On the outside, Watertown Square’s Home Taste looks like just an ordinary Chinese takeout joint. It’s a plain little storefront on a block lined with other plain storefronts. Inside isn’t too exciting, either: tangerine walls with some crooked photos, a few tables packed with pals slurping soup, and a takeout counter. This isn’t the type of place to sit and linger too long. There are leaves on the floor. People keep opening the door, blowing the cold wind in.
No, this is the type of place to hover over an aromatic bowl of broth and eat as fast as you can, elated that you discovered such a treasure. Because amid the perfectly pleasant Americanized Chinese stuff — puffy golden chicken fingers, spring rolls, crab Rangoon — there are Chinese burgers and freshly made hand-pulled noodles worth double parking for. Oh, and people do: On a recent visit, Mount Auburn Street was backed up because of a car with its flashers on, idling outside the restaurant. Eventually a man burst onto the sidewalk toting three large paper bags of food and hopped into the passenger seat. Much beeping ensued.
Co-owner Ying Chen runs Home Taste with her husband, Kai. They come from Henan, a province in central China known for its hand-pulled noodles. She says that spicy hot oil seared noodles, individually yanked and topped with shards of garlic and green onions, is the best-selling dish. The noodles are wide and gummy, twisted and stretched and folded into strands before boiling, settling into ribbons awash in chile oil. There’s nothing else to the dish except some stalks of bok choy, bobbling on the side, and that’s just fine. All you need are these noodles, thick and slicked with tingly oil, delicious Novocaine for your tongue. Eat them quickly, though. Left to sit too long, and they’ll congeal into a brick of beige carbs.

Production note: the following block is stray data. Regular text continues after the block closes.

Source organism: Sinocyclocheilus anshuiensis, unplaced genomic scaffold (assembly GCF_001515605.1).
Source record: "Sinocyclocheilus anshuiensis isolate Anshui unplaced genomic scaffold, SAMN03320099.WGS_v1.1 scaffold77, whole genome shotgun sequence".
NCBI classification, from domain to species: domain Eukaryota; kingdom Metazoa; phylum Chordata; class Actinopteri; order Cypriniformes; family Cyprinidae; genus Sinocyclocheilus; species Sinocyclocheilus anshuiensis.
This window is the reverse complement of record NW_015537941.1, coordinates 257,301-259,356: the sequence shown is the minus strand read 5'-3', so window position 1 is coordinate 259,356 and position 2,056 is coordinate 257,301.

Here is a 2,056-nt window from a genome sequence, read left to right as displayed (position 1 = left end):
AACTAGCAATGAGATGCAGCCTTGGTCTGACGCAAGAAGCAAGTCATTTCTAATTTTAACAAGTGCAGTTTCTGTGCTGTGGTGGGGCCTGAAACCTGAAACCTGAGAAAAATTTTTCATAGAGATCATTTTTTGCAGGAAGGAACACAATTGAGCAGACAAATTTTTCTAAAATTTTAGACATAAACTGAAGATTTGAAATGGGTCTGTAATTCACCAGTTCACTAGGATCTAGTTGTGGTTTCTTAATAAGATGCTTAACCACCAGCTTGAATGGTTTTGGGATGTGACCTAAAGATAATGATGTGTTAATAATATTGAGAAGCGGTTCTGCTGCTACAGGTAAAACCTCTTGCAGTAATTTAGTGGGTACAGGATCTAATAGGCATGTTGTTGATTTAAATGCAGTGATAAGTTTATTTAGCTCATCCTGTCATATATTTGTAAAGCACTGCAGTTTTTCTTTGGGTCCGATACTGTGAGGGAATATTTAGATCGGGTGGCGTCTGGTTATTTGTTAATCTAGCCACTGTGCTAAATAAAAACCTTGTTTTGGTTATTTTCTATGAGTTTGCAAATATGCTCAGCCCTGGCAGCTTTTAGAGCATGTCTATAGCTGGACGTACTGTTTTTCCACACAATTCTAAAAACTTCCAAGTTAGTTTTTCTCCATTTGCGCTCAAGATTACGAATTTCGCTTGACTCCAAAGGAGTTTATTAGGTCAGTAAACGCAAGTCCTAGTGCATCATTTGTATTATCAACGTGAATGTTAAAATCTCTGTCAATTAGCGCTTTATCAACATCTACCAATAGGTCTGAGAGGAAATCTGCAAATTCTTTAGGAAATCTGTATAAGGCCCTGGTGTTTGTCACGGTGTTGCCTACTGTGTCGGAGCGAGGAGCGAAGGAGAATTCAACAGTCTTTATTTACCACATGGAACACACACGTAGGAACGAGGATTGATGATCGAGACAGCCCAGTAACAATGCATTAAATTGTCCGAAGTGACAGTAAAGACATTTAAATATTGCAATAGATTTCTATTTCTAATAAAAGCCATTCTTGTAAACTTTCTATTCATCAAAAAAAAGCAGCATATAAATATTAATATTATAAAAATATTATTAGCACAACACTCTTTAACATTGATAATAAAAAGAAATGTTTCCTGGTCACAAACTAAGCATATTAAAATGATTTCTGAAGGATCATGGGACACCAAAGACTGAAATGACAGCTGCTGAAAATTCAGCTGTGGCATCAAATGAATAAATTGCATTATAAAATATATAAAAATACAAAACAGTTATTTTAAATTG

Chongqing small noodles with minced meat and peanuts is the other top seller. These noodles are thinner and squigglier, inferior vehicles for sopping up that stinging orange chile oil. But that’s what the minced meat is for. Get yours with tender pork, which acts as the perfect spice sponge. Peanuts add crunch. Just be careful if you’re getting takeout. They wrap the bowl in a big plastic bag tied at the top, Easter Basket-style. If the lid isn’t securely fastened over the bowl, you’ll end up with a puddle of orange oil at the bottom of your bag like a sack of goldfish from the pet store.
On the side, ask for rou jia mo, or a Chinese burger. A moment for the burgers: These are not burgers the way a Quarter Pounder is a burger. No seeded roll, juicy patty, neon-yellow blanket of American cheese, and pickles. Instead, Chen says that these “could be the world’s oldest sandwich or hamburger” — the baked bread, made from wheat flour batter, dates back to the Qin dynasty, she says. (Picture a firm English muffin without the nooks and crannies.)
You’ll want yours with cumin lamb, aromatic enough to perfume an entire dining room. The stewed meat is juicy and rich, with ribbons of soft green pepper and onion threaded through. Served in a little wax paper envelope, it’s the perfect hand-held street food.
Speaking of the street: You should head out to check on your car. Grab one more burger for the road, and give up your space — judging by this line, someone needs it.
58 Mount Auburn St.,
Watertown, 617-923-0227, www.hometastema.com
Kara Baskin can be reached at email@example.com.